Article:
Once Trump got elected, the landscape of both the country and the internet changed. In particular, the dialogue online changed because writing about finding a bundle of tampons inside your vagina now seems like small potatoes considering what kind of moment we’re having as a country.
But I do think that in these difficult times, we need humor more than ever before. I also think it will be a pendulum that swings. So don’t worry, we’ll be back to stories about finding a month-old tampon in vaginas in no time.
How did you get your start in the personal-essay-writing business?
I was struggling after graduating from college in 2010. I’d been out of college six months and just finished an internship at Interview. I was flailing, and someone recommended I read a book called Self-Help by Lorrie Moore. It’s written in the second person, which inspired me. And so, one day after having brunch with my ex-boyfriend, I came home and wrote a piece called “How You Speak to Your Ex-Boyfriend Versus How You Want to Speak to Your Ex-Boyfriend.” It was about how you spend brunch talking about things that you don’t care about, and what you really want to talk about is your relationship and what you really want to do is fuck him after brunch. But you don’t end up doing those things; instead, you end up talking about plans for summer. Then you kind of just want to die.
I published it on Thought Catalog, and it did really well. So I kept writing “how-to”-style pieces. It was a simpler time. I mean, it might sound dorky, but when I did “How to Be a 20-Something” in 2010, nobody was talking about millennials yet. The whole concept of Millennial Meredith was new. Tiny Furniture was out, but Girls wasn’t. It sounds so tired now, but back then, it was like truly groundbreaking, which is lol.
Thought Catalog created all this weird writing that wasn’t academic or polished. You could be like a total random living in Lake Timbuktu, but if your essay was good — or even if it wasn’t, tbh — it would still get posted. We were publishing everybody! I mean, that’s what I liked about it. It was very democratic. There was something really nice about giving everyone an equal voice.
What was your first Thought Catalog piece to go viral?
“How to Be a 20-Something” got huge right right away. That was the first piece I wrote that changed my life in a lot of ways.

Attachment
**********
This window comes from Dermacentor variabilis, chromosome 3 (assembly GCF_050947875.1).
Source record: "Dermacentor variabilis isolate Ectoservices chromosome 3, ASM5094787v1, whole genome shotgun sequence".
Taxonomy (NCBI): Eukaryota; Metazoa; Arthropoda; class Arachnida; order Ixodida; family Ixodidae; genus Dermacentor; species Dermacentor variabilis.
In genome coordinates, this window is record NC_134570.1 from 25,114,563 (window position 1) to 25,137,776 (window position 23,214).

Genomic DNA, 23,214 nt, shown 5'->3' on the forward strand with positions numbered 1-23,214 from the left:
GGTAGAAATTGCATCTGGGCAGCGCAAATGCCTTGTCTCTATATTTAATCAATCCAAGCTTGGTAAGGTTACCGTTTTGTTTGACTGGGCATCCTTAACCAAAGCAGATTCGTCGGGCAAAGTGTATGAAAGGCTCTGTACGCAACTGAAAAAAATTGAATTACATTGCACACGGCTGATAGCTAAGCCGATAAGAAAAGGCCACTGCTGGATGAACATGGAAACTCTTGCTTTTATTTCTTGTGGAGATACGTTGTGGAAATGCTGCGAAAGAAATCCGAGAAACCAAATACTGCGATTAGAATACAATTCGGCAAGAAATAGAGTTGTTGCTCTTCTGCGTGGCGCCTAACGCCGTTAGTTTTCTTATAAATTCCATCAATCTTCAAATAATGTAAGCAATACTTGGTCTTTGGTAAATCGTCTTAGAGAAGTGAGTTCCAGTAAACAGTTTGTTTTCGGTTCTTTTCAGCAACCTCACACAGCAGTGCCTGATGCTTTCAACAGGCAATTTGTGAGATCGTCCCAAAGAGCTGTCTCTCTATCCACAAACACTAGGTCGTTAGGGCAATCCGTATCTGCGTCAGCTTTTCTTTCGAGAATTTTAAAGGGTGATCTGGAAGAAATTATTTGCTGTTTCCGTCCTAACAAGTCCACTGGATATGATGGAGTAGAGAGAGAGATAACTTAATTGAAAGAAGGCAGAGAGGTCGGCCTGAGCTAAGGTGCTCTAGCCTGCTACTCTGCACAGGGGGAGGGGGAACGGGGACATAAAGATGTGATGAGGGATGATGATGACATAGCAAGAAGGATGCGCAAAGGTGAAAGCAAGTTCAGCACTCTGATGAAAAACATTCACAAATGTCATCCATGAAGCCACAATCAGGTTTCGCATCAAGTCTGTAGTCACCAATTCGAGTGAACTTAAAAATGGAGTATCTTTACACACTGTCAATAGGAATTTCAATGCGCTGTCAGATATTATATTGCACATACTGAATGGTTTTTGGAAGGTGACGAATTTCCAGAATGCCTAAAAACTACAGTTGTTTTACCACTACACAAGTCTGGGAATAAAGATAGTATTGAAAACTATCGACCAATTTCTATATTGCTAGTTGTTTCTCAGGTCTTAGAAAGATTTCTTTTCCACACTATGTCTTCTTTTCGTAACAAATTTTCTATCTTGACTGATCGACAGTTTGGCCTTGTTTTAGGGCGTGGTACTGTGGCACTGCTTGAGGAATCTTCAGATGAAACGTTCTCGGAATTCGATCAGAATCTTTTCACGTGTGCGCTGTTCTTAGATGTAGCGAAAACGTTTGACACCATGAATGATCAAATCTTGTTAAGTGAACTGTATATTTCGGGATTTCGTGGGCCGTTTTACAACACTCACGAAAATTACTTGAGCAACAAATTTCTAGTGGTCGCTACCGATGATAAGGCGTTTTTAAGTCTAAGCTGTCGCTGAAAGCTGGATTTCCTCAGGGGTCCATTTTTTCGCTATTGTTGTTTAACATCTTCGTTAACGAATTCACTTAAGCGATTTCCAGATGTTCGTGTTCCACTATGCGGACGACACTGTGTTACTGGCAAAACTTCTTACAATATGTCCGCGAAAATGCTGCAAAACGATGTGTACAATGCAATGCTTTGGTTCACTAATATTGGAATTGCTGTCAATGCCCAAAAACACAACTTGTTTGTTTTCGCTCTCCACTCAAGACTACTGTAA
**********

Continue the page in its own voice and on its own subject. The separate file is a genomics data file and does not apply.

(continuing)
By the way, I haven’t read those pieces in years. It’s more interesting for me to go back and read my LiveJournal, because that was the precursor to my Thought Catalog stories in a lot of ways. My LiveJournal name was “Indie Adolescent.” I’d post Polaroids of me and my friends wearing cute little cardigans and being hipster trash in 2004. Then I’d write a post that was just a Cat Power lyric from You Are Free.
I treated it like it was my psychotic art project, and I was so proud of it. I was curating my identity in a weird way, similar to what everyone is doing on Instagram now. I remember certain people were really famous on LiveJournal, like rich kids in L.A. would have a couple of thousand followers because they had a really, really well-curated, beautiful LiveJournal. It really was like Instagram, but on a much, much smaller scale.
People were basically lying about their lives, but since they were teenagers, there was also a lot of emo stuff. I love when people are going through a breakup or some sort of trauma and they aren’t afraid to get real about their pain online. When they’re putting it all out there, it’s a nice reminder that we all go through horrible shit. Especially when so often, people are cherry-picking the nicest, brightest moments of their life and only showing those. There’s something freeing about someone becoming a little unhinged online.
In Special, Ryan and his mother both experience a series of firsts. He gets his first apartment; she has an empty nest for the first time. He gets his first internship; she gets her first boyfriend — at least her first at this phase in her life. I feel like it’s more common to see mother-daughter and father-son relationships explored on TV, so this mother-son relationship really stood out to me.